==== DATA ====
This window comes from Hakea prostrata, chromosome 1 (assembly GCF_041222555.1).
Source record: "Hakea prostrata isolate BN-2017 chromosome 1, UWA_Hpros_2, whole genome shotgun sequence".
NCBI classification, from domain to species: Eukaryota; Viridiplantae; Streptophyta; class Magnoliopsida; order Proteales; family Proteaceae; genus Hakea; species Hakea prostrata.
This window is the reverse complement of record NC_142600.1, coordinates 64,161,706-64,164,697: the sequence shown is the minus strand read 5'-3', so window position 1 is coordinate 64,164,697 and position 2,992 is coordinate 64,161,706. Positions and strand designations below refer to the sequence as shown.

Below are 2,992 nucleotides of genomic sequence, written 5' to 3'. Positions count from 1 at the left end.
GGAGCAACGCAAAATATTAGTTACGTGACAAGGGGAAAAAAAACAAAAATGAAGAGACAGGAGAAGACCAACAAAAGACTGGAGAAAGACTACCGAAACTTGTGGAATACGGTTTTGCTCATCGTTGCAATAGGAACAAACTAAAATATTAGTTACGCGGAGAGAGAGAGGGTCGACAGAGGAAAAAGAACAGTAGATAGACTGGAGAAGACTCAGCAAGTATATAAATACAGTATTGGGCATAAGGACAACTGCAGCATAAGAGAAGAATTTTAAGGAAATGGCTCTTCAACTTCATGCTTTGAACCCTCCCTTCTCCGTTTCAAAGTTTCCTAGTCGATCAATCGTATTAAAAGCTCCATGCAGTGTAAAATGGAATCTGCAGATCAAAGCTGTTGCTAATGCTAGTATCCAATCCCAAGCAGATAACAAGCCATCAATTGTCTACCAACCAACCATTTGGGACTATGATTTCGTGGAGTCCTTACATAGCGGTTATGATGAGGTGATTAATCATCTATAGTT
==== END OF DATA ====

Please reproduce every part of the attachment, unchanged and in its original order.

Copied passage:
This window comes from Hakea prostrata, chromosome 1 (assembly GCF_041222555.1).
Source record: "Hakea prostrata isolate BN-2017 chromosome 1, UWA_Hpros_2, whole genome shotgun sequence".
NCBI classification, from domain to species: Eukaryota; Viridiplantae; Streptophyta; class Magnoliopsida; order Proteales; family Proteaceae; genus Hakea; species Hakea prostrata.
This window is the reverse complement of record NC_142600.1, coordinates 64,161,706-64,164,697: the sequence shown is the minus strand read 5'-3', so window position 1 is coordinate 64,164,697 and position 2,992 is coordinate 64,161,706. Positions and strand designations below refer to the sequence as shown.

Below are 2,992 nucleotides of genomic sequence, written 5' to 3'. Positions count from 1 at the left end.
GGAGCAACGCAAAATATTAGTTACGTGACAAGGGGAAAAAAAACAAAAATGAAGAGACAGGAGAAGACCAACAAAAGACTGGAGAAAGACTACCGAAACTTGTGGAATACGGTTTTGCTCATCGTTGCAATAGGAACAAACTAAAATATTAGTTACGCGGAGAGAGAGAGGGTCGACAGAGGAAAAAGAACAGTAGATAGACTGGAGAAGACTCAGCAAGTATATAAATACAGTATTGGGCATAAGGACAACTGCAGCATAAGAGAAGAATTTTAAGGAAATGGCTCTTCAACTTCATGCTTTGAACCCTCCCTTCTCCGTTTCAAAGTTTCCTAGTCGATCAATCGTATTAAAAGCTCCATGCAGTGTAAAATGGAATCTGCAGATCAAAGCTGTTGCTAATGCTAGTATCCAATCCCAAGCAGATAACAAGCCATCAATTGTCTACCAACCAACCATTTGGGACTATGATTTCGTGGAGTCCTTACATAGCGGTTATGATGAGGTGATTAATCATCTATAGTT